Using Community Partnerships to Enhance Father Engagement
If you’re not currently reading the Fatherhood Connection e-newsletter and webinar series from ECLKC, we highly recommend that you make a commitment to read it and share it with other staff. The Office of Head Start has made it clear over and over that engaging families in the education of children – whether mothers, fathers, grandparents, or caregivers – is one of the most important goals of Head Start.
But as we know, engaging fathers may take different strategies than engaging mothers. That’s why it’s important to continue to refresh staff and refer back to the variety of training materials on fatherhood and father engagement throughout the year.
Earlier this year, we posted a blog “What is your plan to engage fathers in Head Start?,” which outlined some of the simple strategies you should be doing in your everyday work to engage fathers, such as including fathers in communications and connecting fathers with each other.
This month’s email from Fatherhood Connection focused on leveraging community partnerships to support fathers and help them meet their goals, for themselves and their families.
Community partnerships allow Head Start agencies to vastly increase the available services to families without bringing on additional staff and costs. By connecting families with local service providers, Head Start can help families with areas such as job training, transportation, medical costs, and housing. For fathers, these services can fill important gaps that may be preventing them from taking a more active role in their children’s lives.
So to better serve fathers, and therefore children, here are some tips to use when leveraging community partnerships in your program.
Educate Fathers on Navigating Social Services
Fathers don’t always have experience in navigating and negotiating social services systems. If a child is in Head Start, statistically it’s more likely that the mother (or other female caregiver) enrolled them. So the mother already has some experience in identifying useful social programs and applying for them.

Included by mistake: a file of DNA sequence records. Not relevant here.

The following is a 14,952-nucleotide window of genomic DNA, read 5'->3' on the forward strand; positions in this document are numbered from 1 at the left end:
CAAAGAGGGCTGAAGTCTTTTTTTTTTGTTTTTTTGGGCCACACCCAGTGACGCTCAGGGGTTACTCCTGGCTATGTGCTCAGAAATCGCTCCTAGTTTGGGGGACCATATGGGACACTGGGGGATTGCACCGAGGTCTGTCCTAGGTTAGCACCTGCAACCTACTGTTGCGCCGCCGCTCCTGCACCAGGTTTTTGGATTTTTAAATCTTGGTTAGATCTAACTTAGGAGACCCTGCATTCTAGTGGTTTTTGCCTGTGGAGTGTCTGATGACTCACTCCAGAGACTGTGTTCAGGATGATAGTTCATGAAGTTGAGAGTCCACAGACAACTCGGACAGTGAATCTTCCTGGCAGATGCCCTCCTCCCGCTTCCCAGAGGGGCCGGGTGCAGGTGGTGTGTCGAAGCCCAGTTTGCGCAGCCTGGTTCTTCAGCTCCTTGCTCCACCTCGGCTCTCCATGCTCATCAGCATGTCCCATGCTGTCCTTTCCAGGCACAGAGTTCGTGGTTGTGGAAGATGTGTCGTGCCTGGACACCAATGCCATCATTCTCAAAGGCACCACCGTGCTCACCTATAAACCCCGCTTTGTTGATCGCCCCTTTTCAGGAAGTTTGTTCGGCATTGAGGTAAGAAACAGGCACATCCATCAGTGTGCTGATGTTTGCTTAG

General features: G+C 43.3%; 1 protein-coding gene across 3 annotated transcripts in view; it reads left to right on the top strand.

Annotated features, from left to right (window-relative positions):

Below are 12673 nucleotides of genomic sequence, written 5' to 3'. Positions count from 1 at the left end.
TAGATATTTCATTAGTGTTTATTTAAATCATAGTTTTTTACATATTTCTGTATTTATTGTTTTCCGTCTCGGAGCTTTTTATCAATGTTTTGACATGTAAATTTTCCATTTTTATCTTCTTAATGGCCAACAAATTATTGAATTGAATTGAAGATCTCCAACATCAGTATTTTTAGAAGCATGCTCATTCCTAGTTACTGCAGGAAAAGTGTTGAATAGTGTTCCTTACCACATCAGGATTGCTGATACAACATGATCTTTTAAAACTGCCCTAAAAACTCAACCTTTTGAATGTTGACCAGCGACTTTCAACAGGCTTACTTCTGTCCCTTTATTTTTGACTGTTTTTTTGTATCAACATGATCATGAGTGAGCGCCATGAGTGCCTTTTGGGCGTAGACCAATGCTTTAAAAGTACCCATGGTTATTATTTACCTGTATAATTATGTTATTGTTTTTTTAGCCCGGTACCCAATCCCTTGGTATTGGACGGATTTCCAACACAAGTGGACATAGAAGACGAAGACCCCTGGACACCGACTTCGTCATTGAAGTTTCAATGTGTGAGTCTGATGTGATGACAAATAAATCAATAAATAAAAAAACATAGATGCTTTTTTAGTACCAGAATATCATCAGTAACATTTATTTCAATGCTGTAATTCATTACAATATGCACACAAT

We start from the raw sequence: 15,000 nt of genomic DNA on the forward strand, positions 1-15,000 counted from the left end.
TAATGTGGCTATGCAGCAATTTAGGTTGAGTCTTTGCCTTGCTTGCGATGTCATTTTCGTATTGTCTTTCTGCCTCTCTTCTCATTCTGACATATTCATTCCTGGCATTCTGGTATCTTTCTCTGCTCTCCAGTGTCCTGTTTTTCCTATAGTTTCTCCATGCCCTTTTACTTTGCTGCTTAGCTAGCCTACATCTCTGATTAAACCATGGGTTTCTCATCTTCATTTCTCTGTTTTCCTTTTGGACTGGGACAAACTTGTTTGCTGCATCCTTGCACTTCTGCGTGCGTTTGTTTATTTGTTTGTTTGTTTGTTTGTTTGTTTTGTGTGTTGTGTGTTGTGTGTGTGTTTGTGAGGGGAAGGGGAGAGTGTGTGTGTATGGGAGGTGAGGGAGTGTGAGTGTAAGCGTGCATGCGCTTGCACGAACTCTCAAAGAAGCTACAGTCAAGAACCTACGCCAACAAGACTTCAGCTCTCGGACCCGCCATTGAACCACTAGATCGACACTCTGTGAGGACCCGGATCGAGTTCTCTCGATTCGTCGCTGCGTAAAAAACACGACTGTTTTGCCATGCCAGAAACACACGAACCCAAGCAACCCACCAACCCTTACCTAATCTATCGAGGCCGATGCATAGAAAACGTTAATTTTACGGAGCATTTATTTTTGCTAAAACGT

The same isn’t always true about fathers. Be careful not to send him blindly into a partner program without some sort of coaching ahead of time on what to expect and how to navigate the process. If he’s apprehensive, it’s more likely that he won’t show up at all.
Communicate with your Community Partners
Be sure to inform the community partner agency of what you know about the father’s goals and intentions so that they’ll be more prepared to serve him when he shows up. Of course, you should keep sensitive personal details confidential, but preparing the partner agency in advance can help them save time and serve all individuals more efficiently.
Remember, Head Start and community partners often have overlapping missions. Sharing information openly is one of the best ways we can all fulfill those missions.
Design Practice Scenarios
The Fatherhood Connection email shows the importance of partnership services in the form of a hypothetical dialogue between a staff member and father. This practice scenario focuses specifically on a workforce development partnership, a large focus of father engagement initiatives. We encourage you to take a look at this scenario and design similar scenarios to practice with staff.
Interview All Parents During Enrollment & Goal-Setting
In one of the webinars from the Fatherhood Connection series, presenters conducted a poll with attendees: What is your primary source of information about the strengths and needs of fathers? Here were their answers:
Mothers – 38.9 %
Goal-setting process – 23.7 %
Enrollment forms – 15.1%
Fathers themselves – 14.5%
Other – 7.8%
While this was just an informal poll and not a scientific study, the results probably aren’t surprising. Mothers are often the ones describing the goals of fathers directly to parent engagement staff. Much more rarely are staff hearing from fathers. My advice here is to listen to mothers, but don’t rely solely on their interpretation of a father’s goals. Make sure to interview all family members before you devise a plan and begin connecting families with partner resources. If you can’t interview fathers in person, then do it on the phone or even over email if necessary.